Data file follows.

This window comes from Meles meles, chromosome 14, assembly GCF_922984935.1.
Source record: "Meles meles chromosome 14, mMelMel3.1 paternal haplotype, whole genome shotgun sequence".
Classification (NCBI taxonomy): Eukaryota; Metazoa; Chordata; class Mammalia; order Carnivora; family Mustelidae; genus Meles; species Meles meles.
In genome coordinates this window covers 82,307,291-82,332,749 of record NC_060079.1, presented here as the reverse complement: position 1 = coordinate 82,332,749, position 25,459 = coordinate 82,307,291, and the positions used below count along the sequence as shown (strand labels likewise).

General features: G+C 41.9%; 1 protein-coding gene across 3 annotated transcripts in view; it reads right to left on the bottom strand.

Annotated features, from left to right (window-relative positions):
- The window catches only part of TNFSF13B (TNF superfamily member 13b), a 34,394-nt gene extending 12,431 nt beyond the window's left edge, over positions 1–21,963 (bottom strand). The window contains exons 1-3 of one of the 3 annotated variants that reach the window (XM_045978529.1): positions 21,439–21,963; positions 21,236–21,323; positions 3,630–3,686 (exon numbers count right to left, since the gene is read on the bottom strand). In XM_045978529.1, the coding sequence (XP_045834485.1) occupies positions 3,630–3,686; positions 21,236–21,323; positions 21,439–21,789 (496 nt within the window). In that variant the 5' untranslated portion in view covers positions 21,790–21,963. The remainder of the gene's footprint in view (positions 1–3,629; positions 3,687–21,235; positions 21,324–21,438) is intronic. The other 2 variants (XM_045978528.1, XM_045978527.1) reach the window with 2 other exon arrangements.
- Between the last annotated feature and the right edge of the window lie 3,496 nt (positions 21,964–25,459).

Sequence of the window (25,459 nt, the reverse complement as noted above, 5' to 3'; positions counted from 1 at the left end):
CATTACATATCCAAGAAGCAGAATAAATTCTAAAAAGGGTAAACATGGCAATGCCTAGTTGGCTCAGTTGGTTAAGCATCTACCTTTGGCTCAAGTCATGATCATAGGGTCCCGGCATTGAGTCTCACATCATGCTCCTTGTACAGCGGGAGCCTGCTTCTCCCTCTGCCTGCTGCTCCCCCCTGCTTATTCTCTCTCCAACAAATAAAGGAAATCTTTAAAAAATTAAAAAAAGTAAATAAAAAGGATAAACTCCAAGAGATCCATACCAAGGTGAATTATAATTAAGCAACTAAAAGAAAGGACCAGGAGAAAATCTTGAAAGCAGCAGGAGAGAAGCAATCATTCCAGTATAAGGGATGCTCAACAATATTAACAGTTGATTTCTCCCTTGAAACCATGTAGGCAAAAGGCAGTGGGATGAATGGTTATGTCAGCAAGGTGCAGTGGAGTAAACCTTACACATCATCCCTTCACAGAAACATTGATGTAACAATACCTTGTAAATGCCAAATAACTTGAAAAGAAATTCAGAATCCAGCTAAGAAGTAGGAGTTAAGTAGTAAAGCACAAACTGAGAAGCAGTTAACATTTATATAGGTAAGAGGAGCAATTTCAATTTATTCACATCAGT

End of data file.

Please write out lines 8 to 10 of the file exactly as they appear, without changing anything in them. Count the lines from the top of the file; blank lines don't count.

- Between the last annotated feature and the right edge of the window lie 3,496 nt (positions 21,964–25,459).

Sequence of the window (25,459 nt, the reverse complement as noted above, 5' to 3'; positions counted from 1 at the left end):
CATTACATATCCAAGAAGCAGAATAAATTCTAAAAAGGGTAAACATGGCAATGCCTAGTTGGCTCAGTTGGTTAAGCATCTACCTTTGGCTCAAGTCATGATCATAGGGTCCCGGCATTGAGTCTCACATCATGCTCCTTGTACAGCGGGAGCCTGCTTCTCCCTCTGCCTGCTGCTCCCCCCTGCTTATTCTCTCTCCAACAAATAAAGGAAATCTTTAAAAAATTAAAAAAAGTAAATAAAAAGGATAAACTCCAAGAGATCCATACCAAGGTGAATTATAATTAAGCAACTAAAAGAAAGGACCAGGAGAAAATCTTGAAAGCAGCAGGAGAGAAGCAATCATTCCAGTATAAGGGATGCTCAACAATATTAACAGTTGATTTCTCCCTTGAAACCATGTAGGCAAAAGGCAGTGGGATGAATGGTTATGTCAGCAAGGTGCAGTGGAGTAAACCTTACACATCATCCCTTCACAGAAACATTGATGTAACAATACCTTGTAAATGCCAAATAACTTGAAAAGAAATTCAGAATCCAGCTAAGAAGTAGGAGTTAAGTAGTAAAGCACAAACTGAGAAGCAGTTAACATTTATATAGGTAAGAGGAGCAATTTCAATTTATTCACATCAGT